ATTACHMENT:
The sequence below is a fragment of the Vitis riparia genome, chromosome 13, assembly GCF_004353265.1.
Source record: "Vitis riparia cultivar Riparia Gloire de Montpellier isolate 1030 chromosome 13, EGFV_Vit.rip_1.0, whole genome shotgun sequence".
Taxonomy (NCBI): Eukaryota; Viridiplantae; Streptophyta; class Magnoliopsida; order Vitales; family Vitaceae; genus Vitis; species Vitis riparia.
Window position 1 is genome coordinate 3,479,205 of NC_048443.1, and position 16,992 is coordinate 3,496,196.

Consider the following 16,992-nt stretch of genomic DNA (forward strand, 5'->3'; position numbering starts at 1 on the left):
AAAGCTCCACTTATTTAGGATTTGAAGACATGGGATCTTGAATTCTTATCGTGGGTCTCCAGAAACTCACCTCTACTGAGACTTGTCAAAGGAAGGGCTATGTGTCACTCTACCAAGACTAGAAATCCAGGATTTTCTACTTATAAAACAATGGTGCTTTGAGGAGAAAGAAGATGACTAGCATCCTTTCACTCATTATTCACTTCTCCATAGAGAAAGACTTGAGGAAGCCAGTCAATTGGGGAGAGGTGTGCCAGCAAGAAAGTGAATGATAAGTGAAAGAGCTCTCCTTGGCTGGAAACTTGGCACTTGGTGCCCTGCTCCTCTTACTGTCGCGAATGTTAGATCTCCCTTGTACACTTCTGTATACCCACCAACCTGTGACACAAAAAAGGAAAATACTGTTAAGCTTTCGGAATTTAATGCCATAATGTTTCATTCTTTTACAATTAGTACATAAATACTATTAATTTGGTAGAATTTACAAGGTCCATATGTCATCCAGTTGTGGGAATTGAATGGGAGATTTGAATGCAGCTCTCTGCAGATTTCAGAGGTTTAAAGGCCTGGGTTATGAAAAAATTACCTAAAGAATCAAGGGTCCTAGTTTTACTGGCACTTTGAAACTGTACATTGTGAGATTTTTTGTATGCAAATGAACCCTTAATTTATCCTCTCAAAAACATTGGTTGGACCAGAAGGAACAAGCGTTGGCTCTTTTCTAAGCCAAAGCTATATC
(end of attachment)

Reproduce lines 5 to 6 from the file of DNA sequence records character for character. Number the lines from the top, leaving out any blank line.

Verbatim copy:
Consider the following 16,992-nt stretch of genomic DNA (forward strand, 5'->3'; position numbering starts at 1 on the left):
AAAGCTCCACTTATTTAGGATTTGAAGACATGGGATCTTGAATTCTTATCGTGGGTCTCCAGAAACTCACCTCTACTGAGACTTGTCAAAGGAAGGGCTATGTGTCACTCTACCAAGACTAGAAATCCAGGATTTTCTACTTATAAAACAATGGTGCTTTGAGGAGAAAGAAGATGACTAGCATCCTTTCACTCATTATTCACTTCTCCATAGAGAAAGACTTGAGGAAGCCAGTCAATTGGGGAGAGGTGTGCCAGCAAGAAAGTGAATGATAAGTGAAAGAGCTCTCCTTGGCTGGAAACTTGGCACTTGGTGCCCTGCTCCTCTTACTGTCGCGAATGTTAGATCTCCCTTGTACACTTCTGTATACCCACCAACCTGTGACACAAAAAAGGAAAATACTGTTAAGCTTTCGGAATTTAATGCCATAATGTTTCATTCTTTTACAATTAGTACATAAATACTATTAATTTGGTAGAATTTACAAGGTCCATATGTCATCCAGTTGTGGGAATTGAATGGGAGATTTGAATGCAGCTCTCTGCAGATTTCAGAGGTTTAAAGGCCTGGGTTATGAAAAAATTACCTAAAGAATCAAGGGTCCTAGTTTTACTGGCACTTTGAAACTGTACATTGTGAGATTTTTTGTATGCAAATGAACCCTTAATTTATCCTCTCAAAAACATTGGTTGGACCAGAAGGAACAAGCGTTGGCTCTTTTCTAAGCCAAAGCTATATC